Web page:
The early days of September are ones of fleeting hope for a government in difficulty. Leaders return refreshed from holidays. They look trim and gently tanned. In turn, the precise rhythms of the political year give them space after the summer break to make their case once more, and to suggest a new sense of purpose and direction.
Evidently David Cameron and George Osborne are determined to convey that seasonal sense of resolution over the next few days. Nick Clegg tried to do so last week, but blew the chance with an unsubtle call for a wealth tax that had no detail or chance of implementation. When it comes to the arts of policy-making, leadership and political positioning, Clegg's inexperience is increasingly exposed in the context of the Lib Dems' partnership with a party of the radical right, and the economic crisis. Cameron and Osborne are not much more experienced but they read the rhythms of politics more astutely. This week, they focus on growth and the reshuffle, the latter being delayed until today, partly in order for the message about economic growth to get a hearing first.
Most of the message on growth has already had one hearing. A significant part of the package was trailed in the summer. If this were the New Labour era, the BBC would be busy commissioning a Panorama on "spin", accusing the Government of re-announcing policies. I make no such accusation now, as I did not then. In an era of insatiable media demand, re-announcements are unavoidable.
As far as the Coalition is concerned, indications of some government activity are better than none at all, but its misguided course was set after the 2010 election and is very hard to change now. Following the election, the most ideologically driven set of ministers since the 1945 Labour administration acted as if government activity was always the problem and never part of the solution.
The cancelling of the government loan to Sheffield Forgemasters immediately after the election stands as an emblem of that early ideological verve. That destructive act attracted publicity because the victims were in Clegg's constituency but the policy was illuminating irrespective of the local MP, showing a disdain for government intervention, even a loan to a reliable firm with a clear strategy for worthwhile expansion. That original policy was subsequently revised, not least because Clegg recognised belatedly the need, but the early instinct was clear: "do nothing" from the centre on the basis that theoretically empowered local communities and markets would lead us to recovery.
Hostility to active government defined the early radical policies to such an extent that the reshuffle will only make a difference if the policies are changed. This is unlikely. The policies now take legislative form and are being implemented. At its heart is Osborne's economic policy, which he describes as fiscal conservatism and monetary activism. No doubt he plans to be less fiscally conservative in the run-up to the election and will announce tax cuts to woo targeted voters. But that is still in the distance. For now, he stands more or less behind his original strategy, punctuated by moments of panic such as the un-costed reversal of the rise in fuel duties and this week's limited growth package.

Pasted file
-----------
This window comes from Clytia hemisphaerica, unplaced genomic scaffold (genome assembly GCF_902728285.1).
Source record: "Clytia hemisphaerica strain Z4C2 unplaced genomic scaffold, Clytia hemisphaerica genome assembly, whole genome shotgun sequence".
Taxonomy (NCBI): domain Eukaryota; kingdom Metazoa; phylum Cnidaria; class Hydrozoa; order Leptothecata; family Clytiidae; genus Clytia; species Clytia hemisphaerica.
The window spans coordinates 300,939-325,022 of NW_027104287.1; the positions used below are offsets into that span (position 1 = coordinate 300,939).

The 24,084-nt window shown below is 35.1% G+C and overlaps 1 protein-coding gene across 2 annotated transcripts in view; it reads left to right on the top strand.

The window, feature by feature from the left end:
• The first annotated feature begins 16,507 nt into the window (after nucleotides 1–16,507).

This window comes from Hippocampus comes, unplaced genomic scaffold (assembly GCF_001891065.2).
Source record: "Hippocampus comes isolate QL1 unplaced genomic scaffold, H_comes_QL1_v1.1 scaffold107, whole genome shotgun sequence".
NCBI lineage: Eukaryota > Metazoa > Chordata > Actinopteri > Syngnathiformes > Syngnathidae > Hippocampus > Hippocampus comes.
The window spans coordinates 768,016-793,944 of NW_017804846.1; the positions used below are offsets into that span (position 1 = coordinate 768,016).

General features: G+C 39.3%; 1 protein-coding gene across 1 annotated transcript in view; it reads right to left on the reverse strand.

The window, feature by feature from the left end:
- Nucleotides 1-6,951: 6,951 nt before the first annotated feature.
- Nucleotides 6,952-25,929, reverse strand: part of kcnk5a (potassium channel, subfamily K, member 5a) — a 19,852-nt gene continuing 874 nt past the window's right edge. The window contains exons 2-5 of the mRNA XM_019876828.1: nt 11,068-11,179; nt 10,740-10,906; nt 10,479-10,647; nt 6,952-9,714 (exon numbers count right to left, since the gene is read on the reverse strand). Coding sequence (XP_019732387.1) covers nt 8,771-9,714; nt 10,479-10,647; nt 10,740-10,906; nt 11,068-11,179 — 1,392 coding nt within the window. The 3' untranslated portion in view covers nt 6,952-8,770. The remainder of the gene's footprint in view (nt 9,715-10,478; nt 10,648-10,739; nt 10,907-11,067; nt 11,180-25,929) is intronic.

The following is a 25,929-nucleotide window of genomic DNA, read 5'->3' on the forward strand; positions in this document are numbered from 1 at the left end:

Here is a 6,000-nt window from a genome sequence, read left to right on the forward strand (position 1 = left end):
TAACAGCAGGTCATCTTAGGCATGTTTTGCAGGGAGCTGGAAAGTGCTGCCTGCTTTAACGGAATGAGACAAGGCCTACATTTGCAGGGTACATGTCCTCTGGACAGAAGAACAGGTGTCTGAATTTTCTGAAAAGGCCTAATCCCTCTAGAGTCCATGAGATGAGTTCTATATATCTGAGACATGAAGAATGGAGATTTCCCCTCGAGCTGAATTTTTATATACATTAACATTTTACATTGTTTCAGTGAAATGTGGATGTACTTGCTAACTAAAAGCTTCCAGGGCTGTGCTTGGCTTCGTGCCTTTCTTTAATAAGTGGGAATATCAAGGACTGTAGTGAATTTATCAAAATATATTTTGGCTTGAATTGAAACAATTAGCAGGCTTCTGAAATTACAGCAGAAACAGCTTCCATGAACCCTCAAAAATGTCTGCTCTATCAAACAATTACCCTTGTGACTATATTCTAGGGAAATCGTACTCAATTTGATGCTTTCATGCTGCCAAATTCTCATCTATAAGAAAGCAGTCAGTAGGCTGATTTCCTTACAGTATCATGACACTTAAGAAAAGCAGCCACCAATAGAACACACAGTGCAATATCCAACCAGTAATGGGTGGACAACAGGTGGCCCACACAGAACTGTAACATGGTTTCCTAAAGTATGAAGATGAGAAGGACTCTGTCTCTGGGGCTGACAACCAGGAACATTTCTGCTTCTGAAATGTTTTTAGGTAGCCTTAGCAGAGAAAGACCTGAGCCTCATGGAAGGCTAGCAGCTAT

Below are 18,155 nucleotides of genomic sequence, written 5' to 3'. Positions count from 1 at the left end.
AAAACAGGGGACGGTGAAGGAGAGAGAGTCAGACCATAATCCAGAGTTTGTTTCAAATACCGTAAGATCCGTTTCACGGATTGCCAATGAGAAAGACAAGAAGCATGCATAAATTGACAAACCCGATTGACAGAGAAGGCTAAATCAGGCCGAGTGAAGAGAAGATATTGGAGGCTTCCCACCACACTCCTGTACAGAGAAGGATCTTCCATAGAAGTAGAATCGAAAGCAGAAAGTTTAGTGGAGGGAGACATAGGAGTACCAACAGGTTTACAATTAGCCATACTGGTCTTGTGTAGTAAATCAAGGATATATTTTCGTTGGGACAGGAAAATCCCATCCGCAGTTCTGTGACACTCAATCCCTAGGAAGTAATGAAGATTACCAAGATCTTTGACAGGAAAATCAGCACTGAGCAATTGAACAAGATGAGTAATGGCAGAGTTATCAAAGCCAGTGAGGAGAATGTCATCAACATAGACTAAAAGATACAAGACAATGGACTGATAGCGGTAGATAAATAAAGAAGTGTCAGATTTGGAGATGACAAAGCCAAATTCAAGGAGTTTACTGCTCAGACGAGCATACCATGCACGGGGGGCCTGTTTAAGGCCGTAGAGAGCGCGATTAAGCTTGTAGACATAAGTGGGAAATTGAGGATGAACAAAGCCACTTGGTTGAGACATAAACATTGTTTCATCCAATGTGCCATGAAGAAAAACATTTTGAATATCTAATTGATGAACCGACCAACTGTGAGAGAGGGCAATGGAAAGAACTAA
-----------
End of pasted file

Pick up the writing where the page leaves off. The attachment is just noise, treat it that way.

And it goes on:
Osborne's approach will be buttressed by the formal return, in some capacity, of David Laws, the most orange of the Orange-Book Liberals. As Laws is consulted on a near daily basis by Clegg, Danny Alexander and members of their entourages, the only difference is that his advice becomes official rather than unofficial. Meanwhile, police commissioners will be elected half-heartedly in November, and GPs prepare to become reluctant accountants, legal experts and entrepreneurs in an expensively haphazard reform of the NHS. Further sweeping spending cuts are planned before the current round is close to implementation. Follow the policy trail and not the changing personalities in a government. If the trail leads in the same direction after the reshuffle, the crises whirling around the Coalition will intensify.
Over the past three decades, only two reshuffles have made a profound difference to the fate of a government. When Gordon Brown brought back Peter Mandelson in 2008, he made it almost impossible for Blairite dissenters to remove him, a game-changing move. And in 1981, Margaret Thatcher purged her Cabinet of the dissenting "wets" and elevated like-minded allies such as Norman Tebbit. Off she went after that, though not as fast as the Coalition in terms of radical evangelism. Until her final years, Thatcher had a genius of knowing when she had the space to be assertive and when she needed to be more cautious. In the late summer of 1981, as Labour fell apart, she knew she had the space.
The mistake of Cameron, Osborne and Clegg was not to recognise that they danced precariously on a tiny, cluttered stage in the summer of 2010, with the backdrop of a hung parliament and the epoch-changing financial crisis. They needed to behave with expedient humility. Instead, they acted as if they had all the space in the world to complete the Thatcherite revolution. Nothing they do this week can re-write what they did in the summer and autumn of 2010, not least because they do not want to change the script. The dark days of another autumn are on their way.